So three years ago the city, United Way and Catholic Charities launched a joint initiative to start the Emergency Weather Day Shelter. Fort Collins provides the building, United Way funds operations, overseen by Catholic Charities.
“When we went to fill that gap, (the need) for a day shelter, we used research from CSU students to get City Council to give us a building,” said Sister Mary Alice Murphy, founder of The Mission and chief advocate for Emergency Weather Day Shelter.
The research showed that it doesn’t need to be freezing — 32 degrees — for hypothermia to set in. People can get hypothermia at 39 degrees Fahrenheit.
Somersall and Catholic Charities staff use next-day weather forecasts to decide when to open the shelter on a daily basis.
If it’s going to be colder than 40 degrees, Dennis Alldredge, a 48-year-old Catholic Charities staffer, opens the abandoned yellow warehouse — previously owned by Ricker Brothers Inc., a wholesale trades company, to store cigarettes, candy and magazines — as a temporary shelter.
“This is my deal,” Alldredge said.
In the entryway hall, before the building breaks into the high and wide warehouse expanse, Alldredge uses a desk just inside the front door to administer Breathalyzer tests.
Water, coffee, plates and napkins sit on tables next to the desk. An old PC, solitaire the lone program, occupies a table near the window. An aquarium with only one fish sits in the partitioned makeshift family room.
“We try to have fun,” Alldredge said, with a smile.
The warehouse area has five tables occupied by people watching grainy TV. There’s a box full of what Alldredge calls “bad movies nobody else wanted” donated by Blockbuster. There’s a stack of board games and decks of cards.
Over the last three winters, Alldredge has spent more time in the old warehouse than anyone else.
“We average 18 people a day,” Alldredge said early one January morning, “But today we have 30.”
Alldredge cites social and family issues as the most common reason for homelessness.
“A lot of it’s alcohol and meth,” he said. “But you know there’s divorce, too.”
A young married couple stepped in from the crisp cold with several shopping bags full of belongings. Alldredge gave them each a breathalyzer test, the only requirement to get into the shelter. They blew into the tube, waited for their passing result, and meandered inside.
The couple took a look at the main area, the large empty space, red rafters, grey brick walls and grey cement.
“It’s a big space,” Alldredge said. “We want to have a roller derby sometime.”
The woman turned to Alldredge.
“Dennis, can you watch our bags while we smoke?” she asked.
Alldredge joked with her that he wouldn’t watch the bags. After light-hearted debate about the safety of their luggage, he told the couple to put them under the table.
“They had their child taken away from them last year (by Social Services),” Alldredge said after they walked out the door. “It was really hard on them.”
Alldredge is the main Catholic Charities staffer who works the day shelter, though others on staff relieve him at times.
He and Somersall use three different weather Web sites to determine by 3 p.m. whether they will open the next day.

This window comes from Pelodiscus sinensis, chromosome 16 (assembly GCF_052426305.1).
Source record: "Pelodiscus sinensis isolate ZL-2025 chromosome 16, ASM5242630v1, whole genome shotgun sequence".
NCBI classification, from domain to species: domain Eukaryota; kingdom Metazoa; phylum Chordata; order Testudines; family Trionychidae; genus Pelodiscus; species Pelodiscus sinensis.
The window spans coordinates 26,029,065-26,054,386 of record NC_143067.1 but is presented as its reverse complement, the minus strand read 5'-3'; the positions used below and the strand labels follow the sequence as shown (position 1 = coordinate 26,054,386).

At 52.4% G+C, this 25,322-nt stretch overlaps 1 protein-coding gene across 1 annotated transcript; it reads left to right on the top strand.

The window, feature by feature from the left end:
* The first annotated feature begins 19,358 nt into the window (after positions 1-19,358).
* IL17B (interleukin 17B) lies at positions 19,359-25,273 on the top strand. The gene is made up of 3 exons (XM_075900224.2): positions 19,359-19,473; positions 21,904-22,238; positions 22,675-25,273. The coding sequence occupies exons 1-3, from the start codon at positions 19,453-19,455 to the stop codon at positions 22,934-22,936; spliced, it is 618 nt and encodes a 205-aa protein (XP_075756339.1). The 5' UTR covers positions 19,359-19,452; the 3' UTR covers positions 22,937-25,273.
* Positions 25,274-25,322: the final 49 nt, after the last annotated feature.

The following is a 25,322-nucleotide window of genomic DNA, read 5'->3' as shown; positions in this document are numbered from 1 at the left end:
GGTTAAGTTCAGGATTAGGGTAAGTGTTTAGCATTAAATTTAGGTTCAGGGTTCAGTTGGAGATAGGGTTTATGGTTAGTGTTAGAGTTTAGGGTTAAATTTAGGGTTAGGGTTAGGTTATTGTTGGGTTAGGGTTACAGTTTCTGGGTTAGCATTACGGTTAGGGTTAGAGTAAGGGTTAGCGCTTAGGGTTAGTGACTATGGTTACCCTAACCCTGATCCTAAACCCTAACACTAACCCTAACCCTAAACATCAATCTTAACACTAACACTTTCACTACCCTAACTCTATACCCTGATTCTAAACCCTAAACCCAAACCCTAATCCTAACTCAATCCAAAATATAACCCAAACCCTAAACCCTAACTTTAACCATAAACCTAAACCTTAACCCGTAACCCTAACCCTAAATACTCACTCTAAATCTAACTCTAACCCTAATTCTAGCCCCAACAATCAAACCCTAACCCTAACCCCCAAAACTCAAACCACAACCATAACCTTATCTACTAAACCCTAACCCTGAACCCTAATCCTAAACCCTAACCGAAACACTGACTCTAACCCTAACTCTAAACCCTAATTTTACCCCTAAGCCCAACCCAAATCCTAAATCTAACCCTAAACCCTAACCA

But the forecasts aren’t always right.
“Last Thursday and Friday we blew it,” Alldredge said.
Weather reports predicted warm temperatures on Jan. 10 and 11. But it was wrong. The emergency day shelter was closed, leaving homeless people to the mercy of the windy snowstorm or public venues, like the public library, which is a gamble, as sometimes librarians ask vagrants to leave.
Where they don’t breathalyze
The ramped entrance to the Downtown Transit Center displays a large white sign with black lettering that reads, “No Loitering.” Small plaques over the two entryways say the same thing.
“The homeless come in and just sit, and they sit, and they sit,” said ticket clerk Marina Scohy. “After an hour we have to chase them out. They always seem to get here when the bus has left.”
City buses run on an hourly schedule, so waiting more than an hour is considered loitering.
“They’re going to go where they don’t breathalyze, and I can smell the alcohol when they come in,” Scohy said. “It can be a problem because we have working offices next door, city meetings.”
The homeless population also finds shelter at Fort Collins Public Library. Director Brenda E. Carns said she has seen the number of homeless increase since she started 11 years ago.
The homeless library patrons are generally amiable, she said, and when there is a problem it’s usually “substance abuse related.”
“For people falling into problem areas, we basically don’t have tolerance,” Carns said. “If they’re bothering people or passed out, if staff notice them sleeping, they wake them up. We may have to help them leave.
“They’re welcome . but the same rules apply to them as to everyone else.”
For the homeless there are not physically a lot of options when it’s cold and there’s no place to go.
Alldredge closes his doors at 4 p.m. The Open Door Mission serves dinner at 5. People staying at the shelters still have a couple of hours in the cold. And when the sun is down it’s even colder.
As the landscape of problems change, Somersall said, so do the services offered to the Fort Collins’ destitute.
“We’re always filling gaps,” she said. “When the New Bridges Day Shelter closed we had to fill that gap. The new center for the homeless will fill even more gaps.”
The Sister Mary Alice Murphy Center signifies the proactive approach by the many players handling the homelessness situation. The new center will concentrate local resources into one building to prevent Larimer County homeless from struggling with the area’s frigid winters.
Staff writer Tim Maddocks can be reached at firstname.lastname@example.org.